Breathe Books in Hampden opens health cafe – Baltimore Sun
Breathe Books in Hampden announces that it will add a health cafe to its store next month. Owner Susan Weis-Bohlen says all offerings will have at least one of five features: gluten-free, vegan, vegetarian, raw or Ayurvedic. Ayurveda is a type of holistic medicine that originated in India. This goes hand-in-hand with the store’s stated mission to provide “spiritual and inspirational books, music, and items to help people continue their practice and journey.”
Weis-Bohlen, who opened the bookstore at the corner of Chestnut and 36th Street nine years ago, said she was almost as excited about its sources of funding as she was about the food. She was able to avoid getting a loan from a bank and instead raised $150,000 through loans and investments from friends and clients. She uses the money to build a commercial kitchen in the 1880s building and set up tables in the bookstore and on the second floor, as well as build a coffee bar on the wraparound porch.
“People who invested said, ‘Yeah, we need something like this in the community,'” she said. “And for me, that’s the most exciting part of it all.”
One such lender is Winstead “Ted” Rouse, founder of Big City Farms and son of the late developer James Rouse.
“I’m very excited about the food they plan to make and I don’t think there’s anything like it in Baltimore,” Rouse said. “I love helping local businesses because they’re much more likely to recirculate our dollars back to our cities and charities. It’s really a three bottom line business: people, planet, profit.”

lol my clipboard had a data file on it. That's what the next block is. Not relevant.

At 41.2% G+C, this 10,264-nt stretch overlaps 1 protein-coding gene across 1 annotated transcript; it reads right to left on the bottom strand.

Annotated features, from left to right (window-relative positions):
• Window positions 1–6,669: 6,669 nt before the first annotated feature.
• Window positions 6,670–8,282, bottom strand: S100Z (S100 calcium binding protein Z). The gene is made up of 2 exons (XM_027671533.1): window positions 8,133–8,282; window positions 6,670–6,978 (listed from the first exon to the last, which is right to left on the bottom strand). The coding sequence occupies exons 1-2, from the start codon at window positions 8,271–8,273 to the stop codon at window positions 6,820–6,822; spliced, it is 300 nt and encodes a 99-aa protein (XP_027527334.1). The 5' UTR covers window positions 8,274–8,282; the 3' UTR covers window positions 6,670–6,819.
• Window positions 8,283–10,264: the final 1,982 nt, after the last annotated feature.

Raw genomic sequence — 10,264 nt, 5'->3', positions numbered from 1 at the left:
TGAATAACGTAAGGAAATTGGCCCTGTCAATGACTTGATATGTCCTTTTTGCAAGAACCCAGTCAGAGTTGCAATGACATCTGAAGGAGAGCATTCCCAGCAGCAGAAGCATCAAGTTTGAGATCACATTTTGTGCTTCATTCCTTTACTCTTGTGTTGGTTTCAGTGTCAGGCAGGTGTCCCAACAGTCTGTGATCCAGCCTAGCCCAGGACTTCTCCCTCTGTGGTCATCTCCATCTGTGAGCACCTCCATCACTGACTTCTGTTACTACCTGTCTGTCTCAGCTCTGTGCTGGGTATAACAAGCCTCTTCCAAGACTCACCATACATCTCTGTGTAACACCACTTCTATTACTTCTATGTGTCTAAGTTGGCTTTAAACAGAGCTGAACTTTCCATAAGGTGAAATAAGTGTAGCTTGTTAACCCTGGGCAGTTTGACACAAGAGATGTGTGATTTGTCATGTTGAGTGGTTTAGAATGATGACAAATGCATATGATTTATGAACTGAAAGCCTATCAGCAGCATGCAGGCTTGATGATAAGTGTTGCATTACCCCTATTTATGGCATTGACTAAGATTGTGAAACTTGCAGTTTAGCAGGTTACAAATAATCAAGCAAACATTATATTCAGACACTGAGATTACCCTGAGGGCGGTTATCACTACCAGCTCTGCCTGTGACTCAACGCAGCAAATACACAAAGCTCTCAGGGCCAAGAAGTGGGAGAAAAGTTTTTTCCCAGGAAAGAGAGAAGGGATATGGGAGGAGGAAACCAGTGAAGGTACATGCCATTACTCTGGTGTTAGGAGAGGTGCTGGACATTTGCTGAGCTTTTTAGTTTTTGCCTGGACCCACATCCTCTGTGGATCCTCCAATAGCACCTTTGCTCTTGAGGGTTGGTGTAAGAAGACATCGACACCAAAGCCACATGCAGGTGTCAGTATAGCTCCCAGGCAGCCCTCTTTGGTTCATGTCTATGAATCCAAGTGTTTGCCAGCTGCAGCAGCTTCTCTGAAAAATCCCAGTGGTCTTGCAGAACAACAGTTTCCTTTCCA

Bill Clarke, who sits on the boards of the Open Society Institute and public radio station WYPR, is another lender.
Get the inside scoop on this new restaurant, learn about chef changes, and discover your new favorite recipe. All your Baltimore food news is here.
“I’ve been a client of his bookstore and have invested in Baltimore before and it looks like it has great potential for Baltimore’s redevelopment as we look for opportunities to bring businesses back to Baltimore and people back to Baltimore and make it stronger,” he said. “George Soros invests $70 million in Baltimore [through OSI] and these kinds of things need to be done to transform a city and help it prosper. My zeros are a lot less than his but it’s the same concept.”
Staff will include Renee and Don Gorman, who ran the Puffins health food restaurant in Pikesville and currently has a popular food stall at the Waverly Farmer’s Market, and pastry chef Joanne Goshen, formerly of the former Louie’s Bookstore Cafe. .
“These are people who have been living this lifestyle for decades already,” Weis-Bohlen said. “It’s not a fad, it’s their passion.”
Hampden business owners said they were happy to see the bookstore expanding its offerings.
“I am delighted that Breathe Books is growing and diversifying, I think it makes a lot of sense and is a good choice,” said Benn Ray, chairman of the Hampden Village Merchants Association. “I know block 800 [of The Avenue] has long felt the need for more dining options, and this is definitely a step towards meeting that need.”
Weis-Bohlen said she plans to open in mid-May.